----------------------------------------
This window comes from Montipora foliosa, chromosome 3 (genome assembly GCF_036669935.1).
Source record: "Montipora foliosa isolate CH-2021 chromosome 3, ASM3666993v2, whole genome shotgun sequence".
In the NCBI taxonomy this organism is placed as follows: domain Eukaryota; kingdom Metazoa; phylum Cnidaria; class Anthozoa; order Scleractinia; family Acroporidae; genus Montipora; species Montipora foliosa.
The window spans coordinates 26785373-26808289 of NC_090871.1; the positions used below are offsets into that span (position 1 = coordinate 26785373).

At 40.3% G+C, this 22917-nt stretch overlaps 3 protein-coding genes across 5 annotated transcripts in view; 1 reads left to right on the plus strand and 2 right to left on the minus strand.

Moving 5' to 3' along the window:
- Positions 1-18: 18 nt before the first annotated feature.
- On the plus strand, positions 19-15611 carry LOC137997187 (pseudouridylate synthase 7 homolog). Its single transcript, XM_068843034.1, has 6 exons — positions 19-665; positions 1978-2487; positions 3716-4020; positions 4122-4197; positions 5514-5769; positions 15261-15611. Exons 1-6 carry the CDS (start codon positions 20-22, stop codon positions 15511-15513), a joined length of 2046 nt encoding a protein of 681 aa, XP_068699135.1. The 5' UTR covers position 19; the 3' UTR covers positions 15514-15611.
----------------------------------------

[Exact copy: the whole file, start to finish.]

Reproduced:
This window comes from Montipora foliosa, chromosome 3 (genome assembly GCF_036669935.1).
Source record: "Montipora foliosa isolate CH-2021 chromosome 3, ASM3666993v2, whole genome shotgun sequence".
In the NCBI taxonomy this organism is placed as follows: domain Eukaryota; kingdom Metazoa; phylum Cnidaria; class Anthozoa; order Scleractinia; family Acroporidae; genus Montipora; species Montipora foliosa.
The window spans coordinates 26785373-26808289 of NC_090871.1; the positions used below are offsets into that span (position 1 = coordinate 26785373).

At 40.3% G+C, this 22917-nt stretch overlaps 3 protein-coding genes across 5 annotated transcripts in view; 1 reads left to right on the plus strand and 2 right to left on the minus strand.

Moving 5' to 3' along the window:
- Positions 1-18: 18 nt before the first annotated feature.
- On the plus strand, positions 19-15611 carry LOC137997187 (pseudouridylate synthase 7 homolog). Its single transcript, XM_068843034.1, has 6 exons — positions 19-665; positions 1978-2487; positions 3716-4020; positions 4122-4197; positions 5514-5769; positions 15261-15611. Exons 1-6 carry the CDS (start codon positions 20-22, stop codon positions 15511-15513), a joined length of 2046 nt encoding a protein of 681 aa, XP_068699135.1. The 5' UTR covers position 19; the 3' UTR covers positions 15514-15611.